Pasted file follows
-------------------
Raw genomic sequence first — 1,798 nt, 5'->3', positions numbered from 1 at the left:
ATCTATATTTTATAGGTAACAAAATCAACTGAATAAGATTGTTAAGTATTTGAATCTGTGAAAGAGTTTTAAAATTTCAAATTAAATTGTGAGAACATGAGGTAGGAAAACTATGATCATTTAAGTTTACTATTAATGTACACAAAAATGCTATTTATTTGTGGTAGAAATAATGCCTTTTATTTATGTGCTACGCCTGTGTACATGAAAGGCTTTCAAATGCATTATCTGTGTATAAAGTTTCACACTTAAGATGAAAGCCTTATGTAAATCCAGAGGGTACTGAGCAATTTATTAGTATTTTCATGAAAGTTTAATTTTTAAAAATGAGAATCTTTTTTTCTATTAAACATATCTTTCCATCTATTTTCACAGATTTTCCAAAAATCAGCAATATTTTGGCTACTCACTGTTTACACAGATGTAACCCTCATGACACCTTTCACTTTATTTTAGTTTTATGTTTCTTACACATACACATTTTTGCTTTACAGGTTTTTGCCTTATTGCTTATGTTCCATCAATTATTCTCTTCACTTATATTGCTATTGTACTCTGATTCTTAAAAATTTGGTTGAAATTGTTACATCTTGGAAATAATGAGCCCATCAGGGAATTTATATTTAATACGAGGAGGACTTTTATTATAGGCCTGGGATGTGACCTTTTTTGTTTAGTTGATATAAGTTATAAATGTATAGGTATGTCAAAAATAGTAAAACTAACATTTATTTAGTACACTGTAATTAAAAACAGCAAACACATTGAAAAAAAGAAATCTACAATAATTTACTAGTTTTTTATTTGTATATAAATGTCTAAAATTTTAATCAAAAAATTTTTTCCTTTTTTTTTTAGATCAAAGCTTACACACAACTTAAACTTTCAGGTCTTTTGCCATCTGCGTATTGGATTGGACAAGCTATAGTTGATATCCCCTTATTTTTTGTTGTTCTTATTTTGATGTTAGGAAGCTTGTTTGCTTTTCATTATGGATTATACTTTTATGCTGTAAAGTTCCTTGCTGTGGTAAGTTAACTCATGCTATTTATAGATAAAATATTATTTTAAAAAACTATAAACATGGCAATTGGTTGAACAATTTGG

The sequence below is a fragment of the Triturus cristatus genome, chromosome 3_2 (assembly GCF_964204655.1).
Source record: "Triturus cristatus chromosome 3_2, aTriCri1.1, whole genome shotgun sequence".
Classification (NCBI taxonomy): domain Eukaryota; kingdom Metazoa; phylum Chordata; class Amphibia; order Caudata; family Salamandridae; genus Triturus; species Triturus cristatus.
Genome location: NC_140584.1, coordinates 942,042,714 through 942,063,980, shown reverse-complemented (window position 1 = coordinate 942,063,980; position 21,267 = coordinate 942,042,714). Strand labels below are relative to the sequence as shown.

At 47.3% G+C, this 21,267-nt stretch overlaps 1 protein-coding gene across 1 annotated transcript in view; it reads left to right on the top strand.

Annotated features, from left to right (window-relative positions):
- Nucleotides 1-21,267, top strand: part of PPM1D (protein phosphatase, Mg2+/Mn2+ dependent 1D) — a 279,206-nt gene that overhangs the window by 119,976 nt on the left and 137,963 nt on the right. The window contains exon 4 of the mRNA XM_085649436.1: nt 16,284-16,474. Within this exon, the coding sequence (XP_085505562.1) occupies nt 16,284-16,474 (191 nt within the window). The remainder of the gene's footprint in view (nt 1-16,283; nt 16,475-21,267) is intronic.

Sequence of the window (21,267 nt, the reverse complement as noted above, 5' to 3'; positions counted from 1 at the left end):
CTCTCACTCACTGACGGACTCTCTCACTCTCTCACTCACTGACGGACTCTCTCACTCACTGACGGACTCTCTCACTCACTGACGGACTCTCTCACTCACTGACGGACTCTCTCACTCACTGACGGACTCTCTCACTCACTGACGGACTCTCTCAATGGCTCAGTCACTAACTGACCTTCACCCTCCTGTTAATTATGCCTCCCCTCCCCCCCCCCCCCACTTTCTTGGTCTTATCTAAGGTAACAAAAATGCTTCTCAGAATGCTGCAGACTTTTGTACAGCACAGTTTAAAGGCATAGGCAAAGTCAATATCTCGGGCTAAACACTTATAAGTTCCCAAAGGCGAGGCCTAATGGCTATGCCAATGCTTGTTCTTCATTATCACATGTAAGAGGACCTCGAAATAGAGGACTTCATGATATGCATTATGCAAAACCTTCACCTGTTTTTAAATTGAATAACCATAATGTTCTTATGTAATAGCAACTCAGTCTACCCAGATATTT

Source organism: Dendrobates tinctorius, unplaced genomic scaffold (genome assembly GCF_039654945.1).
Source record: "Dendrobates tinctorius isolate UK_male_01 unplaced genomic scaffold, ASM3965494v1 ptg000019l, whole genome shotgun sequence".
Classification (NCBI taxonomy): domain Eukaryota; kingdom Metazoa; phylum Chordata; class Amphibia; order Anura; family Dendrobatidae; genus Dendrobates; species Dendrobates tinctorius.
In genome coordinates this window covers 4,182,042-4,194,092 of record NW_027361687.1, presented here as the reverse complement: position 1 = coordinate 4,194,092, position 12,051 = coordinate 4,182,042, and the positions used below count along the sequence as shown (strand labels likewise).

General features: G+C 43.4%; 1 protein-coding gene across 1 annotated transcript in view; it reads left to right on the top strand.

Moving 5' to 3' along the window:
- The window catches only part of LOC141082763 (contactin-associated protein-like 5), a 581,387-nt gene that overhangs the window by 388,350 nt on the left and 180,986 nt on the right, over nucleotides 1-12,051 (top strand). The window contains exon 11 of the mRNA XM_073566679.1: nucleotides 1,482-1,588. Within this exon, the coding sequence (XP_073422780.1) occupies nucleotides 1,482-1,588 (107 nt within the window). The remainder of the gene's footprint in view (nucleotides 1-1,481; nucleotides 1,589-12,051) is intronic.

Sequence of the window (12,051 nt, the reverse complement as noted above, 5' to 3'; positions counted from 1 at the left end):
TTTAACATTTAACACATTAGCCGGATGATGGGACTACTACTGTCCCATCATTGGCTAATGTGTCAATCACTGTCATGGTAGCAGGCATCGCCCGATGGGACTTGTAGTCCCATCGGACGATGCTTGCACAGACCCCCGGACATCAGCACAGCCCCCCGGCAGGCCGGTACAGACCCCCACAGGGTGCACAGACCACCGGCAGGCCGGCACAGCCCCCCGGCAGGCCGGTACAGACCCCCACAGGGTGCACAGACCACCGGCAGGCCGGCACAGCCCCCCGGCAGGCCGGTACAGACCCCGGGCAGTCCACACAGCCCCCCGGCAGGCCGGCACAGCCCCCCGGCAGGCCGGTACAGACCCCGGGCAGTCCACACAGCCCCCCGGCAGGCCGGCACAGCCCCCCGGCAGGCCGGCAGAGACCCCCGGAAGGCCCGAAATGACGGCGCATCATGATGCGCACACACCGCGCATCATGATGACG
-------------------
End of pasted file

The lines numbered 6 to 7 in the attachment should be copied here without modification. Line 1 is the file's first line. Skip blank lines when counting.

Genome location: NC_140584.1, coordinates 942,042,714 through 942,063,980, shown reverse-complemented (window position 1 = coordinate 942,063,980; position 21,267 = coordinate 942,042,714). Strand labels below are relative to the sequence as shown.

At 47.3% G+C, this 21,267-nt stretch overlaps 1 protein-coding gene across 1 annotated transcript in view; it reads left to right on the top strand.